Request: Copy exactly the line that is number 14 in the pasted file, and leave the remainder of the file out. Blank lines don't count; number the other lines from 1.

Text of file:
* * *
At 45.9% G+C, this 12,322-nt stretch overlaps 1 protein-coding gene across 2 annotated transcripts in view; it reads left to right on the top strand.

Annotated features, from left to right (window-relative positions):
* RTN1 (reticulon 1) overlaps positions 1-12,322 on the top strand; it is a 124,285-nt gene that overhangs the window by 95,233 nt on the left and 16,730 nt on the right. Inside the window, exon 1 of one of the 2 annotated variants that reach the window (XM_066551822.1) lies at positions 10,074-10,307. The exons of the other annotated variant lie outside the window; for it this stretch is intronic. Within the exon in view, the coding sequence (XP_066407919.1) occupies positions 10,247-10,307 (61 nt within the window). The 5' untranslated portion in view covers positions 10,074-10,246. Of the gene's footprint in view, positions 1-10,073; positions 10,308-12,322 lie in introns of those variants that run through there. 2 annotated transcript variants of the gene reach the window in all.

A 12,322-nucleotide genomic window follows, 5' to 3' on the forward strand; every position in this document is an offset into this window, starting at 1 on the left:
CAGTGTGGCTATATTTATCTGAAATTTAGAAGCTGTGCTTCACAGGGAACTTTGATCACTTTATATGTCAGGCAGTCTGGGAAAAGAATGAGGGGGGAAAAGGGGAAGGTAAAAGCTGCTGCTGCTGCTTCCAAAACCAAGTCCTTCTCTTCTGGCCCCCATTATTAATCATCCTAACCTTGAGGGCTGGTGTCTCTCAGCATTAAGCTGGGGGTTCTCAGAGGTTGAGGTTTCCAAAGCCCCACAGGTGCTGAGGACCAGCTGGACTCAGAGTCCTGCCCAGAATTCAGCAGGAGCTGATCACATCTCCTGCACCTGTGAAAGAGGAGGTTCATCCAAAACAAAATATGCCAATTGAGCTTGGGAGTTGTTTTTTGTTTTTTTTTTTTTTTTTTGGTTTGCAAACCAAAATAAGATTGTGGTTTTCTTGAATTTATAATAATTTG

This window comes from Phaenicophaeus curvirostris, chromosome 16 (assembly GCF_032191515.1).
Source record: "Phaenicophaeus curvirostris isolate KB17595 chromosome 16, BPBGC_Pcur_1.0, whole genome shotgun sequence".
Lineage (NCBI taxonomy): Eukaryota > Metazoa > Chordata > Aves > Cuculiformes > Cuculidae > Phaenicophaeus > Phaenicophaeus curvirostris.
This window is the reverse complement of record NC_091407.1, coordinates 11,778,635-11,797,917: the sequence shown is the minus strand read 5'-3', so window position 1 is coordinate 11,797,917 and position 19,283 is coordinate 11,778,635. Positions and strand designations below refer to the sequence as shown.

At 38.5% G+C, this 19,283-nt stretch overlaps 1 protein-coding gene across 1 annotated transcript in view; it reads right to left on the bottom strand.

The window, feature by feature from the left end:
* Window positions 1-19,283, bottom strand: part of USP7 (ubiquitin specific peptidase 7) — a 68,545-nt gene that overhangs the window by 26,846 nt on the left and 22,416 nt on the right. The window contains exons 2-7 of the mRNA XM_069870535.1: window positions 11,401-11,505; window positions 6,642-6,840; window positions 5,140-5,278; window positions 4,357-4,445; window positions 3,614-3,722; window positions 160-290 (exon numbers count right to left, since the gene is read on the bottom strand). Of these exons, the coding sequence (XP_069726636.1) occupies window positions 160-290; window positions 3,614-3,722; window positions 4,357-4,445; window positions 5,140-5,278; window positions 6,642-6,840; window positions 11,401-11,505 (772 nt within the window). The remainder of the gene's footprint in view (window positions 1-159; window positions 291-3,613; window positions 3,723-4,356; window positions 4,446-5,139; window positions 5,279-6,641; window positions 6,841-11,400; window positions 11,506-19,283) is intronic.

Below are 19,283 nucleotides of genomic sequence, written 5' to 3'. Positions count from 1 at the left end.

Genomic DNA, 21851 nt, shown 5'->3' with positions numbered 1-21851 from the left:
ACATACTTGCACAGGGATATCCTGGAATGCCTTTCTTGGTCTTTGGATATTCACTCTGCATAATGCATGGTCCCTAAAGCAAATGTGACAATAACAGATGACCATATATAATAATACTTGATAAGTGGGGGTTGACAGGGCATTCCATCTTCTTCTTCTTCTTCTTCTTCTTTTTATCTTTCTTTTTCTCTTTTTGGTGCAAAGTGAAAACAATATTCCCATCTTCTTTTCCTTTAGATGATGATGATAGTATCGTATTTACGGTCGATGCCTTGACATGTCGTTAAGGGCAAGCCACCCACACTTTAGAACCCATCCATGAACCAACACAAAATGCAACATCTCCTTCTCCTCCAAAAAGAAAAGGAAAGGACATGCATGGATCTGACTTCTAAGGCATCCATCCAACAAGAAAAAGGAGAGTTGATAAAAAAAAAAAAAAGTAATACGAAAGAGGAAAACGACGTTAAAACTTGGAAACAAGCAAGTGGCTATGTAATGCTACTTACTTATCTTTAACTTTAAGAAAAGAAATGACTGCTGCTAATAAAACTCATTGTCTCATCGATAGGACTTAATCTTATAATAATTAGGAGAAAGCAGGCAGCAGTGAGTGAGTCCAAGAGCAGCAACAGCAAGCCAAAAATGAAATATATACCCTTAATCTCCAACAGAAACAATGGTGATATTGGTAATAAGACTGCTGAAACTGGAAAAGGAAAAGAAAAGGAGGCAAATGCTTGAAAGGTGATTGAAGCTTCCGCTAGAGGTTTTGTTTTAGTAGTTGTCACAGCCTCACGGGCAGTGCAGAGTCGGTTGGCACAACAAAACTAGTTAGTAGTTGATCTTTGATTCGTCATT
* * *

Genomic DNA, 21851 nt, shown 5'->3' with positions numbered 1-21851 from the left: